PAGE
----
I'd like to have learned more about this rift between the old-old and the young-old, as it sounds fascinating, but Rothman mentions it only in passing. Indeed much that's fascinating in this slim book is mentioned only in passing, and topics that would have been more rigorously covered by a more able writer are short-changed by Rothman in the service of small, sometimes cheap jokes. I'm not saying Rothman should have written a serious treatise on the situation of seniors today; plainly, and thankfully, that wasn't his aim. But it's hard to read Rothman and not think of writers like David Sedaris, Sarah Vowell and Dave Eggers, writers who render hilarious fish-out-of-water personal accounts with more depth, and more ilan, than Rothman does.

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The biggest hole is Rothman's apparent unwillingness to tell us much about himself. What we learn about our hero is mostly surface detail; he explains his shuffleboard difficulties, he discusses his women trouble, and he confesses his inability to masturbate while being observed by a painting of Jesus. ("Is it because he's Jesus," a friend asks, "or just because there's another guy in the room?") What we never quite learn, though, is what Rothman is doing in Florida in the first place. Why, after he lost his job in TV (a show Rothman had been working on was canceled), did he choose, of all things, to go live among retirees? Was it only to write a book? Was there something else animating Rothman's decision? There's some evidence that Rothman, like many of us, is quite scared of getting old, and that this may have had something to do with his decision -- but alas, he fails to really explore the idea.

Almost every retired person Rothman meets is described in the same way -- as a sketch of collected eccentricities lacking much depth. Everyone here's an oddball; they're all like that old uncle of yours whose behavior you excuse because, well, he's old. Many of them, I should say, are pretty funny. There's a 93-year-old former stand-up comedian who often laments her physical decline yet is satisfied that "my legs still spread." Or there's Vivian, a sexpot senior with whom Rothman dances one night and who causes Rothman to admit of the experience, "At some point, I become aware that I have an erection."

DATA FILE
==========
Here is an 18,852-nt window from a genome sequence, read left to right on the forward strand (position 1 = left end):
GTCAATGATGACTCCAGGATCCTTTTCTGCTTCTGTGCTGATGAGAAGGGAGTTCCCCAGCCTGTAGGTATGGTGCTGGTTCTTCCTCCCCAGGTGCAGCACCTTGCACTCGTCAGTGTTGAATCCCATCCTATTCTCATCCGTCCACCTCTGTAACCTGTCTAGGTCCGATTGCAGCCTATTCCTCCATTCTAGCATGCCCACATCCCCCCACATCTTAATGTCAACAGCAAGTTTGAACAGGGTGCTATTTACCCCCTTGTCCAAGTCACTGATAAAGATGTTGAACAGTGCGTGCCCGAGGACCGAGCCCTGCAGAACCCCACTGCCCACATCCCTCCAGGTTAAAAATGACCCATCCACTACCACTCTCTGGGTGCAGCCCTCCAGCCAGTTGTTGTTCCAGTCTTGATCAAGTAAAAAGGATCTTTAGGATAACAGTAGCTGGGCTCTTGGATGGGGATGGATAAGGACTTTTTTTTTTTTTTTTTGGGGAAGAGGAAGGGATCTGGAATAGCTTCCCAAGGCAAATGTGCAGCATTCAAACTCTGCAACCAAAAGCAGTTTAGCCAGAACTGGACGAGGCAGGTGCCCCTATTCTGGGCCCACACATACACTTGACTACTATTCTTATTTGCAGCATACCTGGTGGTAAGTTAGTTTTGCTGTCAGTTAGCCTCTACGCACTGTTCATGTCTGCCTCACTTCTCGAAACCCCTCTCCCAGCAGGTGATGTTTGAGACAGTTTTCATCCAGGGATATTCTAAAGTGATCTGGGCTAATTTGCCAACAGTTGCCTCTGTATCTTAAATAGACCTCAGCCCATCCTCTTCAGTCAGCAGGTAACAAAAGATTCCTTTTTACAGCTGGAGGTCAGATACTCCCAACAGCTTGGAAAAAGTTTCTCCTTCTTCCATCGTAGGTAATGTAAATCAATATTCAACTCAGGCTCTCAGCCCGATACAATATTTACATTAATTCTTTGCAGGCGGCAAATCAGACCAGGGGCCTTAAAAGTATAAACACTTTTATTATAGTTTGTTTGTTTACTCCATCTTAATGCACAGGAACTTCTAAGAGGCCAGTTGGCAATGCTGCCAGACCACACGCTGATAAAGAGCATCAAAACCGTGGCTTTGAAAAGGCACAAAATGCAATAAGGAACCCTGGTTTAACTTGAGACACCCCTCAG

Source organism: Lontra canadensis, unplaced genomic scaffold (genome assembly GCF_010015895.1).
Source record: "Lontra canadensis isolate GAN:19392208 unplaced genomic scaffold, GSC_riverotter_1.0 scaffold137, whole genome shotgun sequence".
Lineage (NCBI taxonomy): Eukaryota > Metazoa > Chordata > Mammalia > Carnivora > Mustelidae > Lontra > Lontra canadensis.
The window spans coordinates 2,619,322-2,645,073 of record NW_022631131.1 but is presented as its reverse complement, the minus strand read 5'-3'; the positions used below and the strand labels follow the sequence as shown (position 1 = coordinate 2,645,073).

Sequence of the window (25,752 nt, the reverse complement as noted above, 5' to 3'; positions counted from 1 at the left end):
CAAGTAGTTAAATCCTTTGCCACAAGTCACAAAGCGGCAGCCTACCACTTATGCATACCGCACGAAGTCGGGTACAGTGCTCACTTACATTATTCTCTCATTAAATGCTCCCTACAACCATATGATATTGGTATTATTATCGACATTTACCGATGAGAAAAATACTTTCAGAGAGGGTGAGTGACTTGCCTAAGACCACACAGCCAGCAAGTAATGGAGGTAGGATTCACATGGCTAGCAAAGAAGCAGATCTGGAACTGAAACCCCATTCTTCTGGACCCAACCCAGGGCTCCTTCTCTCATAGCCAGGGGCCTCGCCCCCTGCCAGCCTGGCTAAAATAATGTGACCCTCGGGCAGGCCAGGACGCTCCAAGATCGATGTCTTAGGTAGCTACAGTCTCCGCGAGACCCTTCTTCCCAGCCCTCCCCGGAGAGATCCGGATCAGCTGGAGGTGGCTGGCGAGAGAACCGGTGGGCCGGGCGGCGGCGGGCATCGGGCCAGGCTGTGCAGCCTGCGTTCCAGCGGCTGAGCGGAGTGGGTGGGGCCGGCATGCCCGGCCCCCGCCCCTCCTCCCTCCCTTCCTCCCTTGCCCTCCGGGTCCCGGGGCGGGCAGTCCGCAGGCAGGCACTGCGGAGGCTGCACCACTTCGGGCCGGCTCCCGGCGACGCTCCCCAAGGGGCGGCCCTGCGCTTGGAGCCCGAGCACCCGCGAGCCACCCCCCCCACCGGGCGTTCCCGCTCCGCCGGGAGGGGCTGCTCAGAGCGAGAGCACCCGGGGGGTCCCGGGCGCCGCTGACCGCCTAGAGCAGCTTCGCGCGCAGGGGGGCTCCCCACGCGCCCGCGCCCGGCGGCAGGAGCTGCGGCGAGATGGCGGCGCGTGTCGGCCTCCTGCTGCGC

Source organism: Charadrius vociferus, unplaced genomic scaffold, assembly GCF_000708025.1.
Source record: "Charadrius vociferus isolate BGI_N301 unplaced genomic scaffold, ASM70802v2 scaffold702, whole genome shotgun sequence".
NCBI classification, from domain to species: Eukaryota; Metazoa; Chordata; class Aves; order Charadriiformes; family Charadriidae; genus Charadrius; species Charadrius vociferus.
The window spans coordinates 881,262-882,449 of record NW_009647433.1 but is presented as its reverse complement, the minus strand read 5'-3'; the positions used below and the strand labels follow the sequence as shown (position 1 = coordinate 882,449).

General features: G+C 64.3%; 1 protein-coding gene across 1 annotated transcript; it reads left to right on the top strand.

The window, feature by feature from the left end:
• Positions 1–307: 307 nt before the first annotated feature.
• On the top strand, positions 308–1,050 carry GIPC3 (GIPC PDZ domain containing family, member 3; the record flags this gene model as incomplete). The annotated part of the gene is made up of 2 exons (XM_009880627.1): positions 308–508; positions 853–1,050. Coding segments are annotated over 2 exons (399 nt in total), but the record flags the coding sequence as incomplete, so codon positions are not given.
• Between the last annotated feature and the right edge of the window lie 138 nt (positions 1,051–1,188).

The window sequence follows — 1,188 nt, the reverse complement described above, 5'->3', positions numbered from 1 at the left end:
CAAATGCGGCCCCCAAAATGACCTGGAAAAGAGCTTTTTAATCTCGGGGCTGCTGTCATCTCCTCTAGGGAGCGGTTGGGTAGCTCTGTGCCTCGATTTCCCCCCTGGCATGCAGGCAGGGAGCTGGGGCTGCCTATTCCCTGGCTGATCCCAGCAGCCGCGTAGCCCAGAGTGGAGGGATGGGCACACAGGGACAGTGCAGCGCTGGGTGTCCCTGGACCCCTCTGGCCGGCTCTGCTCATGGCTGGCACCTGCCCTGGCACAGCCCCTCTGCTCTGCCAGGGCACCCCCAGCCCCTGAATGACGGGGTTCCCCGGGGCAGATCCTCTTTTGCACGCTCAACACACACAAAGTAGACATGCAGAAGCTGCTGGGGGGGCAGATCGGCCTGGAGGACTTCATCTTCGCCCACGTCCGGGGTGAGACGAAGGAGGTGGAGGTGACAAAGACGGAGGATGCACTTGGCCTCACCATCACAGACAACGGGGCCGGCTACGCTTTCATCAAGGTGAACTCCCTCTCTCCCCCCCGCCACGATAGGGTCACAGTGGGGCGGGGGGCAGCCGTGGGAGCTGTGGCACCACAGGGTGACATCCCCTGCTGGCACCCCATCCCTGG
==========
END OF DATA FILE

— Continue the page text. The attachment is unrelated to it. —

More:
What these people reminded me of, mostly, was TV. They're thin characters, but they say predictably funny things and find themselves in some funny tangles; the entire scenario -- young man goes to live with old people -- sounds like an instant sitcom. It's fitting, then, that Rothman has turned his book into a TV pilot. NBC is reportedly deciding whether to commit to the idea. So maybe Rothman's decision to move to Florida doesn't look like such a mystery after all.

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Farhad Manjoo

Farhad Manjoo is a Salon staff writer and the author of True Enough: Learning to Live in a Post-Fact Society.